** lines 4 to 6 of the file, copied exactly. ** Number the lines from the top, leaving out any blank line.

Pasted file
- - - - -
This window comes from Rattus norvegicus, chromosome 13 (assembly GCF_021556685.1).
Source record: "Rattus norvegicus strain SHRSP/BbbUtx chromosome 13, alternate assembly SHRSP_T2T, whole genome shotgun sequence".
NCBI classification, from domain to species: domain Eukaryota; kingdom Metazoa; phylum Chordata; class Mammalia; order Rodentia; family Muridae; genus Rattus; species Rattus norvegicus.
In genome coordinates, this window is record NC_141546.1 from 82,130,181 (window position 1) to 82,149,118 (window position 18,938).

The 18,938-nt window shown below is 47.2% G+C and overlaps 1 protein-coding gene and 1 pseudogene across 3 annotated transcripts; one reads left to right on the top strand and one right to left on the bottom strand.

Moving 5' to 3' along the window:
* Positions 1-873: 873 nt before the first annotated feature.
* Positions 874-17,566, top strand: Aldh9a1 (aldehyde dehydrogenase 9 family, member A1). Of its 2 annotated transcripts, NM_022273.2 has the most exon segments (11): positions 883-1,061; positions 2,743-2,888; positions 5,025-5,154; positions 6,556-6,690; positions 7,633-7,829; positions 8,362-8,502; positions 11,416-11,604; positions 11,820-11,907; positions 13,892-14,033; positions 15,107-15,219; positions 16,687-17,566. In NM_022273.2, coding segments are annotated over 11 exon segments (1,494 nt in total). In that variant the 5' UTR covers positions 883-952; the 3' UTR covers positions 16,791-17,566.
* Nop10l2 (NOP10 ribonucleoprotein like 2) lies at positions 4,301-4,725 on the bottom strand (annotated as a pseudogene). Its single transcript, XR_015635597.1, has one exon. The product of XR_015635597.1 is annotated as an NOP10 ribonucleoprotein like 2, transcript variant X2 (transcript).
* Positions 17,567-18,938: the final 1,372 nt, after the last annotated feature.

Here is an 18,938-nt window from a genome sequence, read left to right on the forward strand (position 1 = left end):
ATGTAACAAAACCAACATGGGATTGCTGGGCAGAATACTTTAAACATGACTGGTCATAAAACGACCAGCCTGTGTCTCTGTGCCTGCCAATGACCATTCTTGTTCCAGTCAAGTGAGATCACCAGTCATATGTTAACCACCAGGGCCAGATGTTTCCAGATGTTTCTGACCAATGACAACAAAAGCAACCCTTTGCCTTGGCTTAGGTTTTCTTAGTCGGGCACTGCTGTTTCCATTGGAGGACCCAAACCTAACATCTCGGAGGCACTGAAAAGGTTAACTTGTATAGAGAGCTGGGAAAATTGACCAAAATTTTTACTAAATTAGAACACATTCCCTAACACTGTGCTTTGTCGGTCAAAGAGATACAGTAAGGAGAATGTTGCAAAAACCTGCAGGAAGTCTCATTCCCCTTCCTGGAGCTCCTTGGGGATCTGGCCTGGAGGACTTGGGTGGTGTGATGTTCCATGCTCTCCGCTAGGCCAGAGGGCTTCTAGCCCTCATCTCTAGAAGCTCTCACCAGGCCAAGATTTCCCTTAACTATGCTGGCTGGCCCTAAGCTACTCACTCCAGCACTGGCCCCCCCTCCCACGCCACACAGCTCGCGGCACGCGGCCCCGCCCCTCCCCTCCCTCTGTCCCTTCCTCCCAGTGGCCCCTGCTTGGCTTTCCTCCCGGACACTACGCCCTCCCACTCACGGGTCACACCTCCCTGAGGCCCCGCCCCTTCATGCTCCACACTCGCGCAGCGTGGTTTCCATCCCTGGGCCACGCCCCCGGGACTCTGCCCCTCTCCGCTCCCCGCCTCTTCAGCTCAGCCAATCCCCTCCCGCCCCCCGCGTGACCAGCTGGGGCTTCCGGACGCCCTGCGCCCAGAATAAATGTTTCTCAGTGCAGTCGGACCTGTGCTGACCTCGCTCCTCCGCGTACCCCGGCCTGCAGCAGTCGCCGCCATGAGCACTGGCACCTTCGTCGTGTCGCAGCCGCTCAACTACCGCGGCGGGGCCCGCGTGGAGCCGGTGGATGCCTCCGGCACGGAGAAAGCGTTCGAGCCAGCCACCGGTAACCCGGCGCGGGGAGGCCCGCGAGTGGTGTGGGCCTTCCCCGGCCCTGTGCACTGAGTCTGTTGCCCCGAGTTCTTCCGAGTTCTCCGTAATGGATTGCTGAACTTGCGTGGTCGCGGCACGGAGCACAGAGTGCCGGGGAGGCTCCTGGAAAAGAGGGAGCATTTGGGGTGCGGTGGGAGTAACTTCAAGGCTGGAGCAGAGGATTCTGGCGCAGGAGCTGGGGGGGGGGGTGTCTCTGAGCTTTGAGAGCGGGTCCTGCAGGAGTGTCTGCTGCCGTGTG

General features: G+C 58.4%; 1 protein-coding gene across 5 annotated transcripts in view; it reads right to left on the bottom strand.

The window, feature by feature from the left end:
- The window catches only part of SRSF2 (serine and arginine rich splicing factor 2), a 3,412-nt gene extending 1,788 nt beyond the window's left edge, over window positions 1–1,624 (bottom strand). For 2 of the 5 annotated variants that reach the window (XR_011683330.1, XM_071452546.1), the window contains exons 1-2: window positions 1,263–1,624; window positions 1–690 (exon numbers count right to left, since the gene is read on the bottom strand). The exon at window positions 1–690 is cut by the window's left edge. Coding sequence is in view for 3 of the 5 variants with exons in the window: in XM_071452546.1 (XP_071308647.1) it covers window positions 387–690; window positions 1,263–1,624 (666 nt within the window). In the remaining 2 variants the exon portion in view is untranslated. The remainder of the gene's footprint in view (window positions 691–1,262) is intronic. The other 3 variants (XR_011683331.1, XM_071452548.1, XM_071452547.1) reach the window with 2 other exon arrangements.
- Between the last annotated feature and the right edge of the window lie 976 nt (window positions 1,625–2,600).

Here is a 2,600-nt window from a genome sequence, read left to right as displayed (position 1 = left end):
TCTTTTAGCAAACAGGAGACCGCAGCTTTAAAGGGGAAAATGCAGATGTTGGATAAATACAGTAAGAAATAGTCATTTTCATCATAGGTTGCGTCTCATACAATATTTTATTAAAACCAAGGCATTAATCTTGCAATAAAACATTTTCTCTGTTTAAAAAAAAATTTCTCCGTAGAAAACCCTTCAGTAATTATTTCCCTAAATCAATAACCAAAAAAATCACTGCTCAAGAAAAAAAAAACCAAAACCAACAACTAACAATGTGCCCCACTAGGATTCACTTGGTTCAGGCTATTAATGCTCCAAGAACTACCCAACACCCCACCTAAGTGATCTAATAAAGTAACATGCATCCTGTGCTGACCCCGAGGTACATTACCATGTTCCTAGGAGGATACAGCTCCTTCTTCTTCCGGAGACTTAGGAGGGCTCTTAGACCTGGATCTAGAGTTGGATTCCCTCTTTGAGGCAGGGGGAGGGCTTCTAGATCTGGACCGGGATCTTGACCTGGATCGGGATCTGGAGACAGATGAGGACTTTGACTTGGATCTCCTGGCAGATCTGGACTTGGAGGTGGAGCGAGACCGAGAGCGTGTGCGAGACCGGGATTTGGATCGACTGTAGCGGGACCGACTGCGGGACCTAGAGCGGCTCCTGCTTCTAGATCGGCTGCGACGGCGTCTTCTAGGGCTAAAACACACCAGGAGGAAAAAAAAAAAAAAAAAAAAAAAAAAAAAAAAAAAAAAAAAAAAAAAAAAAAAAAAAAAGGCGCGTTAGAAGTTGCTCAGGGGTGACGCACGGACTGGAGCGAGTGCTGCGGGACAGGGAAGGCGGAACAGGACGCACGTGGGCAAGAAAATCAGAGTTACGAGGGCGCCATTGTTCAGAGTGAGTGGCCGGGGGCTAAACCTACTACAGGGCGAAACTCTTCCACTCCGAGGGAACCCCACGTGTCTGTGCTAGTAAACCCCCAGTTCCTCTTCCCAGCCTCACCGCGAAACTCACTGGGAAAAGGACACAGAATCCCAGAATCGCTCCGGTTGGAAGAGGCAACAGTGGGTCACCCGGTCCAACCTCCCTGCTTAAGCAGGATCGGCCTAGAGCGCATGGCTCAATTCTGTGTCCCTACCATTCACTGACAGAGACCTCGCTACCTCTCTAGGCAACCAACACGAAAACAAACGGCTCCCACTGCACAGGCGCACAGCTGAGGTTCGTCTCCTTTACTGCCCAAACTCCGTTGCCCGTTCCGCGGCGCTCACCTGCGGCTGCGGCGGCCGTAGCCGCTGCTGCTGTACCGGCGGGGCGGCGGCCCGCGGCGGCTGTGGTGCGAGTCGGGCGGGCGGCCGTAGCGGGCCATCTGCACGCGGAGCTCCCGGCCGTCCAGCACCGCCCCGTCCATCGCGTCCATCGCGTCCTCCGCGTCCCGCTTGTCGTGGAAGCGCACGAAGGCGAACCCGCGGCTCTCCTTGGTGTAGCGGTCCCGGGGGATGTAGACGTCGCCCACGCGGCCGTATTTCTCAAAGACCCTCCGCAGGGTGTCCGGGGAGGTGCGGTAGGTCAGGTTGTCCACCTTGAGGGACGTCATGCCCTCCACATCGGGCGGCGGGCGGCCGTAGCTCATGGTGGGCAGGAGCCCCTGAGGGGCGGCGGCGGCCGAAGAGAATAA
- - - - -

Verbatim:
In genome coordinates, this window is record NC_141546.1 from 82,130,181 (window position 1) to 82,149,118 (window position 18,938).

The 18,938-nt window shown below is 47.2% G+C and overlaps 1 protein-coding gene and 1 pseudogene across 3 annotated transcripts; one reads left to right on the top strand and one right to left on the bottom strand.

Moving 5' to 3' along the window: